138. 138.
    Reese AB. Telangiectasias of the retina and Coats’ disease. Am J Ophthalmol. 1956;42:1–8.PubMedGoogle Scholar
  139. 139.
    Wessing A, Spitznas M. Morbus Coats und die Leber‘sche Miliaraneurysmenretitinitis. Ber dtsch ophthal Ges. 1977;74:199.Google Scholar
  140. 140.
    Hiller H. Morbus Coats – Miliaraneurysmenretinitis Leber. Klin Mbl Augenheilk. 1971;158:225.Google Scholar
  141. 141.
    Gass JD, Blodi BA. Idiopathic juxtafoveolar retinal telangiectasis. Update of classification and follow-up study. Ophthalmology. 1993;100:1536–46.PubMedGoogle Scholar
  142. 142.
    Shields JA, Shields CL, Honavar SG, Demirci H. Clinical variations and complications of Coats disease in 150 cases: the 2000 Sanford Gifford Memorial Lecture. Am J Ophthalmol. 2001;131:561–71.PubMedGoogle Scholar
  143. 143.
    Shields JA, Shields CL, Honavar SG, Demirci H, Cater J. Classification and management of Coats disease: the 2000 Procter Lecture. Am J Ophthalmol. 2001;131:572–83.PubMedGoogle Scholar
  144. 144.
    Tarkkanen A, Laatikainen L. Coat‘s disease: clinical, angiographic, histopathological findings and clinical management. Br J Ophthalmol. 1983;76:766–76.Google Scholar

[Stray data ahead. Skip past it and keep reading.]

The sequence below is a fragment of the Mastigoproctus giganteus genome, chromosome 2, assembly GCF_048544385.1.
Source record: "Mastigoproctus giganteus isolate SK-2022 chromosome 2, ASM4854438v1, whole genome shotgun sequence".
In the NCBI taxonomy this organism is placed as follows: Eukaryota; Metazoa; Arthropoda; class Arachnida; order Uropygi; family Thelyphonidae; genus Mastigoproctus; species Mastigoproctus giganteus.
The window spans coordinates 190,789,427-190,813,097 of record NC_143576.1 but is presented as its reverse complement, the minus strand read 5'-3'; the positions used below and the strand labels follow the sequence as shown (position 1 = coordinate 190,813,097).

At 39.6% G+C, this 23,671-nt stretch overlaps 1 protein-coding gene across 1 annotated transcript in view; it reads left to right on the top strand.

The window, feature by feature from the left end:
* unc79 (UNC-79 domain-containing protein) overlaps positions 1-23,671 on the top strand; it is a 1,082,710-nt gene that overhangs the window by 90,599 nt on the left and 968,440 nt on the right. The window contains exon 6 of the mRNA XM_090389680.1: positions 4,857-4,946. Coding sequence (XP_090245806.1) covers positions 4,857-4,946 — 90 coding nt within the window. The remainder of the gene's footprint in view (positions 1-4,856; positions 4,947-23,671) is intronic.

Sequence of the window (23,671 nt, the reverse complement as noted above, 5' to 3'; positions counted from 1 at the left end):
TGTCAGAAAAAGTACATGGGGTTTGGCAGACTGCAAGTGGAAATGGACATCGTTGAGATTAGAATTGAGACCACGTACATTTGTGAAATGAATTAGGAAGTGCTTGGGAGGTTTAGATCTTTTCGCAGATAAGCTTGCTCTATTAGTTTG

145. 145.
    de Graaf P, Göricke S, Rodjan F, Galluzi P, Maeder P, Castelijns JA, Brisse HJ, European Retinoblastoma Imaging Collaboration (ERIC). Guidelines for imaging retinoblastoma: imaging principle and MRI standardization. Pediatr Radiol. 2012;42:2–14.PubMedPubMedCentralGoogle Scholar
  146. 146.
    Kessner R, Barak A, Neudorfer M. Intraretinal exudates in Coats disease as demonstrated by spectral-domain OCT. Case Rep Ophthalmol. 2012;3:11–5.PubMedPubMedCentralGoogle Scholar
  147. 147.
    Mulvihill A, Morris B. A population-based study of Coats disease in the United Kingdom. II. Investigation, treatment, and outcomes. Eye. 2010;24:1802–7.PubMedGoogle Scholar
  148. 148.
    Bergstrom CS, Hubbard 3rd GB. Combination intravitreal triamcinolone injection and cryotherapy for exudative retinal detachments in severe Coats disease. Retina. 2008;28:33–7.Google Scholar
  149. 149.
    Kranias G, Krebs TP. Advanced Coats’ disease successfully managed with vitreo-retinal surgery. Eye. 2002;16:500–1.PubMedGoogle Scholar
  150. 150.
    Böhm MR, Uhlig CE. Use of intravitreal tramcinolone and bevacizumab in Coats’ disease with central macular edema. Graefes Arch Clin Exp Ophthalmol. 2011;249:1099–101.PubMedGoogle Scholar
  151. 151.
    Entezari M, Ramezani A, Safavizadeh L, Bassirnia N. Resolution of macular edema in Coats’ disease with intravitreal bevacizumab. Indian J Ophthalmol. 2010;58:80–2.PubMedPubMedCentralGoogle Scholar
  152. 152.
    Ramasubramanian A, Shields CL. Bevacizumab for Coats’ disease with exudative retinal detachment and risk of vitreoretrinal traction. Br J Ophthalmol. 2012;96:356–9.PubMedGoogle Scholar
  153. 153.
    Schepens CL. Examination of the Ora serrata region: its clinical significance. ACTA 16 Concilium Ophthalmologicum Britannia. London Br Med Assoc. 1950;2:1384–93.Google Scholar